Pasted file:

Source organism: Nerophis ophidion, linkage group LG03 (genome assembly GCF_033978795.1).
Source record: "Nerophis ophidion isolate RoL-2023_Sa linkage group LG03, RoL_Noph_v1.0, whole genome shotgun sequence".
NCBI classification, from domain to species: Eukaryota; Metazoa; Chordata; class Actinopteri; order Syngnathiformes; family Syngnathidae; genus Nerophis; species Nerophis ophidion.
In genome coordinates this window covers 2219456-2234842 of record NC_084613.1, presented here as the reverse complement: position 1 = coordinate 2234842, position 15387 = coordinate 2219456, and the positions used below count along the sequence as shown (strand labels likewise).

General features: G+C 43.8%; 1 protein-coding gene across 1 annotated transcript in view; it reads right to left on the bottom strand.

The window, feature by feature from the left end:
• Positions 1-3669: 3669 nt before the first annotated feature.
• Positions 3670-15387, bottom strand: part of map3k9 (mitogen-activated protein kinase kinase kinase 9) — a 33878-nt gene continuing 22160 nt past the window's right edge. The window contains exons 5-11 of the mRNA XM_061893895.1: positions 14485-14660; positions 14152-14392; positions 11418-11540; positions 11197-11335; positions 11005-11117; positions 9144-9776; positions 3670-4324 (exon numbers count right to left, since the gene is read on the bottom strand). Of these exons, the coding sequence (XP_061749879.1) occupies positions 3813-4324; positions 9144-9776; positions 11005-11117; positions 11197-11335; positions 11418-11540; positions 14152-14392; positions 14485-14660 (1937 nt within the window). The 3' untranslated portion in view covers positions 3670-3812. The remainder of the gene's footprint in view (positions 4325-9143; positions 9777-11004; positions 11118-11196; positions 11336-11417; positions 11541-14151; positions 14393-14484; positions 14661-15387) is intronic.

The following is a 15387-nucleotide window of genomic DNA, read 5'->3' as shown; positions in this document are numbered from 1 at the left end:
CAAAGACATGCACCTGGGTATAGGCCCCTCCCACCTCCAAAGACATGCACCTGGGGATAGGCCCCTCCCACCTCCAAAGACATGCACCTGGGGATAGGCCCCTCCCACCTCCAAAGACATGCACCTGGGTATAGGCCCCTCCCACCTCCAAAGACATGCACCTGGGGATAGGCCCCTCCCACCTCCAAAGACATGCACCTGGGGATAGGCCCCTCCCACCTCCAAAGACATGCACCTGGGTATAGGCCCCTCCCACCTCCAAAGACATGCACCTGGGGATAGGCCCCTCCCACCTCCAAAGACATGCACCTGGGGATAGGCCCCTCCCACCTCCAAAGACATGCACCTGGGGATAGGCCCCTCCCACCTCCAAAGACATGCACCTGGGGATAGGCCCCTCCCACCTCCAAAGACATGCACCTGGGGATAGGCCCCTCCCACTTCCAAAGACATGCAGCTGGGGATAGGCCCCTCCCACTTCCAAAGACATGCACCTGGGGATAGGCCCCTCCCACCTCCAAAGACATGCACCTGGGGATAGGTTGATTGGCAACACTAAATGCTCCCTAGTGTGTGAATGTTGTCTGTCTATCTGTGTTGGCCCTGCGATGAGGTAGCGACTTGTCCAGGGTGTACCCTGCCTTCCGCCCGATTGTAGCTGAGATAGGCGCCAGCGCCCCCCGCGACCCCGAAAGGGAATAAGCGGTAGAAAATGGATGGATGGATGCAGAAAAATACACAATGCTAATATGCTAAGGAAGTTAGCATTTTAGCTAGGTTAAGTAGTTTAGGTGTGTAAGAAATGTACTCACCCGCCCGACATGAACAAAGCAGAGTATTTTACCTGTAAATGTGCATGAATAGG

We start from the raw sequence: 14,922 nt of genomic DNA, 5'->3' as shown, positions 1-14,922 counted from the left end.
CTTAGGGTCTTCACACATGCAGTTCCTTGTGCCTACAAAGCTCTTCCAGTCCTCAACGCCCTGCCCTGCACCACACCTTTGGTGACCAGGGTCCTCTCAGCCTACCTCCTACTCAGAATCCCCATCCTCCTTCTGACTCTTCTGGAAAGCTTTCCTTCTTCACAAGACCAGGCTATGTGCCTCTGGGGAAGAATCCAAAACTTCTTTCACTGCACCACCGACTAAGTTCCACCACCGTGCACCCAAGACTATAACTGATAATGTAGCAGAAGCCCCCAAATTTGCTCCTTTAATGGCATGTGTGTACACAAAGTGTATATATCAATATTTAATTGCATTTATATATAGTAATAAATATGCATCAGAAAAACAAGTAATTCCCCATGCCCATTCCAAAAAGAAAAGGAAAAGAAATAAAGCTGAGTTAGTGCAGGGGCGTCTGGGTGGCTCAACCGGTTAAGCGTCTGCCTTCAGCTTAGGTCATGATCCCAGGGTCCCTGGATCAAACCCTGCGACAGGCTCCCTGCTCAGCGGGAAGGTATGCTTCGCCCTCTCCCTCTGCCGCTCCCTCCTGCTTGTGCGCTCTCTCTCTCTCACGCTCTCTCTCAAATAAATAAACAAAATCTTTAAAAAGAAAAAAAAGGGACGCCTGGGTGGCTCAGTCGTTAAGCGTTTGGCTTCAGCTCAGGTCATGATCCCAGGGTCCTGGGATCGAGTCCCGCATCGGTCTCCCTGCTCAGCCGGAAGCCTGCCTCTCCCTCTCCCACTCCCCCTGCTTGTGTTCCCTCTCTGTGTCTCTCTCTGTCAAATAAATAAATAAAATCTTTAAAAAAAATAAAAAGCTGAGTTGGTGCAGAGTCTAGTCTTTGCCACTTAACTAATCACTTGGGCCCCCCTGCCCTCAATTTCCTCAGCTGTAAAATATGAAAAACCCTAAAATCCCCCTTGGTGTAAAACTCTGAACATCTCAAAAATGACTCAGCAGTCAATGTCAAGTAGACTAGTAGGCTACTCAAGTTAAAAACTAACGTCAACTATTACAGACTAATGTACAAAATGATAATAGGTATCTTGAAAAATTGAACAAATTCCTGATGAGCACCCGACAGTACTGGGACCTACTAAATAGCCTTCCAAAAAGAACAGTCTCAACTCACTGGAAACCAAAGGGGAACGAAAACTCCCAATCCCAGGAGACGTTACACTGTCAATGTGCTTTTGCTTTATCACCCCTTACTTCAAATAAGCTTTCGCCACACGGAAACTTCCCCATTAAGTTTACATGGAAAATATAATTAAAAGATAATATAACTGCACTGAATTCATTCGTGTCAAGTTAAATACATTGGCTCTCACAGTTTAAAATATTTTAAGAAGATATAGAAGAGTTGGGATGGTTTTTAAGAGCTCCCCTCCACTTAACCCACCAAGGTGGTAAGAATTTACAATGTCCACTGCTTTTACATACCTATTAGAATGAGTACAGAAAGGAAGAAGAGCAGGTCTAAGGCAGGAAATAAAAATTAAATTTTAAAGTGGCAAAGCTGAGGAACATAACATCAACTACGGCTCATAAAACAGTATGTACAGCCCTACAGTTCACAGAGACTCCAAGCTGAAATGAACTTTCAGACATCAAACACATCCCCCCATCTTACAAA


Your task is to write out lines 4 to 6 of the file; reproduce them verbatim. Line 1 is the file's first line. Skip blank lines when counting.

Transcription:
In genome coordinates this window covers 2219456-2234842 of record NC_084613.1, presented here as the reverse complement: position 1 = coordinate 2234842, position 15387 = coordinate 2219456, and the positions used below count along the sequence as shown (strand labels likewise).

General features: G+C 43.8%; 1 protein-coding gene across 1 annotated transcript in view; it reads right to left on the bottom strand.

The window, feature by feature from the left end: